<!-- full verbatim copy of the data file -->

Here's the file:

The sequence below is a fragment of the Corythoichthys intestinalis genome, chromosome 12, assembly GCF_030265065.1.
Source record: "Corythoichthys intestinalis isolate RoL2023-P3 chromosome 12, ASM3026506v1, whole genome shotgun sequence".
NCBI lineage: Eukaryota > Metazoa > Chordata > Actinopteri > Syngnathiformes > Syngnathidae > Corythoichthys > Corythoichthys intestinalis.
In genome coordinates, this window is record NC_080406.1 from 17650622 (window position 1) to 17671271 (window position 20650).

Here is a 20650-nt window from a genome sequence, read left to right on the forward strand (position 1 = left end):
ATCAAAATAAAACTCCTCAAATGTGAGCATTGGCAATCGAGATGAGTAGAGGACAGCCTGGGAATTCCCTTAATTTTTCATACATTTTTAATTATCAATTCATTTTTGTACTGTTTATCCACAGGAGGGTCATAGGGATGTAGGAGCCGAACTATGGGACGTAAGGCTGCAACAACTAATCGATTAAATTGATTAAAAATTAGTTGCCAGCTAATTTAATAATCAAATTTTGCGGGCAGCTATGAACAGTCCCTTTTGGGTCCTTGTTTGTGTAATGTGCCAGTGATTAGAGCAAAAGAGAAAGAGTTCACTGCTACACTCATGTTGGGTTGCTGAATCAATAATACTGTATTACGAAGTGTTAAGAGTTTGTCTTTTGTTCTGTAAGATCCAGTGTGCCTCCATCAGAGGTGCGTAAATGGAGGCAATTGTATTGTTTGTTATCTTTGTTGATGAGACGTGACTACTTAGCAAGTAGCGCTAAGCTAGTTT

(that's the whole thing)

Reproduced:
The sequence below is a fragment of the Corythoichthys intestinalis genome, chromosome 12, assembly GCF_030265065.1.
Source record: "Corythoichthys intestinalis isolate RoL2023-P3 chromosome 12, ASM3026506v1, whole genome shotgun sequence".
NCBI lineage: Eukaryota > Metazoa > Chordata > Actinopteri > Syngnathiformes > Syngnathidae > Corythoichthys > Corythoichthys intestinalis.
In genome coordinates, this window is record NC_080406.1 from 17650622 (window position 1) to 17671271 (window position 20650).

Here is a 20650-nt window from a genome sequence, read left to right on the forward strand (position 1 = left end):
ATCAAAATAAAACTCCTCAAATGTGAGCATTGGCAATCGAGATGAGTAGAGGACAGCCTGGGAATTCCCTTAATTTTTCATACATTTTTAATTATCAATTCATTTTTGTACTGTTTATCCACAGGAGGGTCATAGGGATGTAGGAGCCGAACTATGGGACGTAAGGCTGCAACAACTAATCGATTAAATTGATTAAAAATTAGTTGCCAGCTAATTTAATAATCAAATTTTGCGGGCAGCTATGAACAGTCCCTTTTGGGTCCTTGTTTGTGTAATGTGCCAGTGATTAGAGCAAAAGAGAAAGAGTTCACTGCTACACTCATGTTGGGTTGCTGAATCAATAATACTGTATTACGAAGTGTTAAGAGTTTGTCTTTTGTTCTGTAAGATCCAGTGTGCCTCCATCAGAGGTGCGTAAATGGAGGCAATTGTATTGTTTGTTATCTTTGTTGATGAGACGTGACTACTTAGCAAGTAGCGCTAAGCTAGTTT